fantasy book reviews science fiction book reviewsSF book reviews WIlliam Gibson 1. Virtual Light 2. Idoru 3. All Tomorrow's PartiesAll Tomorrow’s Parties by William Gibson

When he was a child in an orphanage in Florida, Colin Laney participated in a research study in which he was given a drug that allows him to visualize and extract meaningful information from endless streams of internet data. Laney now has the ability to see nodal points in history — times and places where important changes are occurring. Even though he doesn’t recognize what the change will be, he “sees the shapes from which history emerges.”

Laney is now an adult who’s sick and living in a cardboard box in a Tokyo subway station. He’s convinced that something big is about to happen in San Francisco. He doesn’t know what’s going to happen, but he knows it will change the world. Unable to get there himself, Laney hires Rydell, a California rent-a-cop, to investigate.

Rydell is pleased to be leaving his lowly night job at the Lucky Dragon convenience store, but his new assignment is not as easy as it first seems to be. First of all, he’s being followed by a bunch of thugs. Then there’s the mysterious silent killer who’s lurking around San Francisco. Not to mention Rydell’s ex-girlfriend Chevette and her video-camera-toting friend, a drunk and stimulant-addicted country singer named Buell Creedmore, a computer-generated Asian girl, and a black man named Fontaine who has two wives and sells watches and faux Japanese babies. Rydell has no idea what’s going on… And neither does the unfortunate reader who might be expecting an easy-to-follow plot with a beginning, middle, and end.

But Gibson’s fans know that you don’t read his books for a fast-paced straight-forward plot. Gibson’s brilliance is in creating ideas, settings, technologies, and especially, vivid characters you can’t easily forget. Even minor characters are memorable when he gives them extensive backstories and names like Silencio, Boomzilla, Playboy, and my favorite, Praisegod Satansbane.

Gibson’s “post-post-industrial” settings are fascinating. All Tomorrow’s Parties, and its two related BRIDGE trilogy books, Virtual Light and Idoru, take place in a future ruined California which has been divided into Northern (NoCal) and Southern (SoCal) states. Much of All Tomorrow’s Parties is set on and around the decaying San Francisco Bay bridge which is now stacked with ramshackle plywood dwellings and vendor stalls. That’s an unforgettable image.

Cool tech is also to be expected in Gibson’s novels, and you’ll definitely find some in All Tomorrow’s Parties. My favorites here were the graffiti-eating paint, the quake-proof polymer building materials that engulf whatever’s thrown at them, the global interactive video screens on the pylons outside the Lucky Dragon stores all over the world, and the world-changing piece of technology that appears at the end of the novel.

Those who’ve read the first two BRIDGE trilogy books (which are not required since All Tomorrow’s Parties can stand alone) may want to know what happened to the characters they met there, and there are some answers here, but as with Mona Lisa Overdrive, the sequel to Gibson’s Neuromancer and Count Zero, these characters’ stories don’t so much resolve as just kind of leave us guessing at what might have happened next. Is it the end of the world as we know it, as Laney fears?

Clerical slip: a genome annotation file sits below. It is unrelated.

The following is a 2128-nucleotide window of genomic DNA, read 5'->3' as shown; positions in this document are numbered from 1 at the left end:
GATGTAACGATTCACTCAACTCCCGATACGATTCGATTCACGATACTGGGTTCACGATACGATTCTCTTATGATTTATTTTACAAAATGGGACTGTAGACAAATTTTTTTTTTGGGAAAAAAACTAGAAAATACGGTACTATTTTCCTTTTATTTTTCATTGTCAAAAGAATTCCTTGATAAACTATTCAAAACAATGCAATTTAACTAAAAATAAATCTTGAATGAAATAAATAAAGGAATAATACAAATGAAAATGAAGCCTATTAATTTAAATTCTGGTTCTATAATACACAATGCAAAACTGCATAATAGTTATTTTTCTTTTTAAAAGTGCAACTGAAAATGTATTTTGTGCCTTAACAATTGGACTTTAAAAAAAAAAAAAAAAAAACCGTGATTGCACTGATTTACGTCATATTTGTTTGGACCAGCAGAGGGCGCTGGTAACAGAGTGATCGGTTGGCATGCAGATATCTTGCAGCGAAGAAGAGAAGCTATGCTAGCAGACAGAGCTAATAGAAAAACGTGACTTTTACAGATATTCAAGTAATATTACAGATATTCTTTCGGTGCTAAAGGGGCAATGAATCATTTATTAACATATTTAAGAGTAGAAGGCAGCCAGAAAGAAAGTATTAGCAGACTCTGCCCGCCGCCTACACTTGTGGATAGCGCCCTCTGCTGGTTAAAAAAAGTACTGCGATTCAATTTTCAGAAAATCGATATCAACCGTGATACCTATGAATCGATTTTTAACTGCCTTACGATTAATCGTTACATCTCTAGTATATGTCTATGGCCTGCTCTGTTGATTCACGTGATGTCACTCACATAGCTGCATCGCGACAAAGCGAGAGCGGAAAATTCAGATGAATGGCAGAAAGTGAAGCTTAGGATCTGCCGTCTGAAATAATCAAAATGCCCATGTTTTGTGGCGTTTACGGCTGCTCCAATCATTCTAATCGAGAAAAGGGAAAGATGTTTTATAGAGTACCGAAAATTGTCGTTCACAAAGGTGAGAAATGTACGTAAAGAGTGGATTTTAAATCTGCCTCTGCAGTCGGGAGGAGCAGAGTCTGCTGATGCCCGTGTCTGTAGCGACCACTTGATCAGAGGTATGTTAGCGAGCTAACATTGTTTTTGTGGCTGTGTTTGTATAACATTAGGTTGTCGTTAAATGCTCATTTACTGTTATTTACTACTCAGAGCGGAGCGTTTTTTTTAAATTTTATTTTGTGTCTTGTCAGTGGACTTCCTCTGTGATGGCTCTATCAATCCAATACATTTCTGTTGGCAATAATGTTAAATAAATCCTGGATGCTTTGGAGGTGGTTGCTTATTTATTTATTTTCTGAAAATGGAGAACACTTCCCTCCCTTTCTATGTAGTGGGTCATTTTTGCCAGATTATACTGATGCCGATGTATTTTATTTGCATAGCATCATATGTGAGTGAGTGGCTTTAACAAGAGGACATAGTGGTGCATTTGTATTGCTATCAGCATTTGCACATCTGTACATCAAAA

But Gibson doesn’t leave us completely empty-handed. He gives us interesting things to think about, and perhaps a warning. He makes us wonder how emergent technologies will change us. Will we destroy ourselves with our cleverness? Could we fall in love with people who only exist in virtual reality? Can we become aware enough of the “shape of history” to predict what will happen in the future? Can we change the future? Can we thwart God? Can we become gods?

I listened to Brilliance Audio’s version of All Tomorrow’s Parties, read by Jonathan Davis. His strong sonorous voice makes him one of my favorite readers. I just like listening to him anyway, but he’s especially brilliant when he’s performing William Gibson’s characters.

Bridge — (1993-1999) Publisher: 2005: Welcome to NoCal and SoCal, the uneasy sister-states of what used to be California. Here the millenium has come and gone, leaving in its wake only stunned survivors. In Los Angeles, Berry Rydell is a former armed-response rentacop now working for a bounty hunter. Chevette Washington is a bicycle messenger turned pickpocket who impulsively snatches a pair of innocent-looking sunglasses. But these are no ordinary shades. What you can see through these high-tech specs can make you rich — or get you killed. Now Berry and Chevette are on the run, zeroing in on the digitalized heart of DatAmerica, where pure information is the greatest high. And a mind can be a terrible thing to crash…

SF book reviews WIlliam Gibson 1. Virtual Light 2. Idoru 3. All Tomorrow's Partiesfantasy and science fiction book reviewsfantasy and science fiction book reviews


  • Kat Hooper

    KAT HOOPER, who started this site in June 2007, earned a Ph.D. in neuroscience and psychology at Indiana University (Bloomington) and now teaches and conducts brain research at the University of North Florida. When she reads fiction, she wants to encounter new ideas and lots of imagination. She wants to view the world in a different way. She wants to have her mind blown. She loves beautiful language and has no patience for dull prose, vapid romance, or cheesy dialogue. She prefers complex characterization, intriguing plots, and plenty of action. Favorite authors are Jack Vance, Robin Hobb, Kage Baker, William Gibson, Gene Wolfe, Richard Matheson, and C.S. Lewis.

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